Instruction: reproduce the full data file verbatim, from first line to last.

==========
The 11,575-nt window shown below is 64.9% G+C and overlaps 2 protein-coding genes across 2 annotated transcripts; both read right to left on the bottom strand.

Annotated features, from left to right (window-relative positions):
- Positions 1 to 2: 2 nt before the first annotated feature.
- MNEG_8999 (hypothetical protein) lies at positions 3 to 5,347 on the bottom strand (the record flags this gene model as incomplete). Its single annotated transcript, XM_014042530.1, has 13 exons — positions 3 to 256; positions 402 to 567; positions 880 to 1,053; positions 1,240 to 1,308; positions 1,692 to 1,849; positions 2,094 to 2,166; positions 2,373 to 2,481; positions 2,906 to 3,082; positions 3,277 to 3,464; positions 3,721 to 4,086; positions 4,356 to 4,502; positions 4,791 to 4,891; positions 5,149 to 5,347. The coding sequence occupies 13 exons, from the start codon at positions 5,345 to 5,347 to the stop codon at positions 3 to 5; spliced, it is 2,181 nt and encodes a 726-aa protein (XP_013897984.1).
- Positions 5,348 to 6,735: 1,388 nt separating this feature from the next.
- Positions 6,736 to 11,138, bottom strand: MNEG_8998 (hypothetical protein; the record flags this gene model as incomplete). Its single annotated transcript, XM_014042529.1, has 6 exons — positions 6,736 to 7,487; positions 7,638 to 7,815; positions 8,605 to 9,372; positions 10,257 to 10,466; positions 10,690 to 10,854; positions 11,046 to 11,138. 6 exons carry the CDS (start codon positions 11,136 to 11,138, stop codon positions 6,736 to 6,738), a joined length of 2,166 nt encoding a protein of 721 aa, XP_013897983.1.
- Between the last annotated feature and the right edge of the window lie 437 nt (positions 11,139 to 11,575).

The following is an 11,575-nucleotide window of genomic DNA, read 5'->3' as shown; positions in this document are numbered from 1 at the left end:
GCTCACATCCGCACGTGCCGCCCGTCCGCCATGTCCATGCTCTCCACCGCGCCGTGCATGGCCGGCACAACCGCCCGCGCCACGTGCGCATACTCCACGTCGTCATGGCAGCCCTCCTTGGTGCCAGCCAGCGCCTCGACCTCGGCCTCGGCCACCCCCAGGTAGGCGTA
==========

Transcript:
The 11,575-nt window shown below is 64.9% G+C and overlaps 2 protein-coding genes across 2 annotated transcripts; both read right to left on the bottom strand.

Annotated features, from left to right (window-relative positions):
- Positions 1 to 2: 2 nt before the first annotated feature.
- MNEG_8999 (hypothetical protein) lies at positions 3 to 5,347 on the bottom strand (the record flags this gene model as incomplete). Its single annotated transcript, XM_014042530.1, has 13 exons — positions 3 to 256; positions 402 to 567; positions 880 to 1,053; positions 1,240 to 1,308; positions 1,692 to 1,849; positions 2,094 to 2,166; positions 2,373 to 2,481; positions 2,906 to 3,082; positions 3,277 to 3,464; positions 3,721 to 4,086; positions 4,356 to 4,502; positions 4,791 to 4,891; positions 5,149 to 5,347. The coding sequence occupies 13 exons, from the start codon at positions 5,345 to 5,347 to the stop codon at positions 3 to 5; spliced, it is 2,181 nt and encodes a 726-aa protein (XP_013897984.1).
- Positions 5,348 to 6,735: 1,388 nt separating this feature from the next.
- Positions 6,736 to 11,138, bottom strand: MNEG_8998 (hypothetical protein; the record flags this gene model as incomplete). Its single annotated transcript, XM_014042529.1, has 6 exons — positions 6,736 to 7,487; positions 7,638 to 7,815; positions 8,605 to 9,372; positions 10,257 to 10,466; positions 10,690 to 10,854; positions 11,046 to 11,138. 6 exons carry the CDS (start codon positions 11,136 to 11,138, stop codon positions 6,736 to 6,738), a joined length of 2,166 nt encoding a protein of 721 aa, XP_013897983.1.
- Between the last annotated feature and the right edge of the window lie 437 nt (positions 11,139 to 11,575).

The following is an 11,575-nucleotide window of genomic DNA, read 5'->3' as shown; positions in this document are numbered from 1 at the left end:
GCTCACATCCGCACGTGCCGCCCGTCCGCCATGTCCATGCTCTCCACCGCGCCGTGCATGGCCGGCACAACCGCCCGCGCCACGTGCGCATACTCCACGTCGTCATGGCAGCCCTCCTTGGTGCCAGCCAGCGCCTCGACCTCGGCCTCGGCCACCCCCAGGTAGGCGTA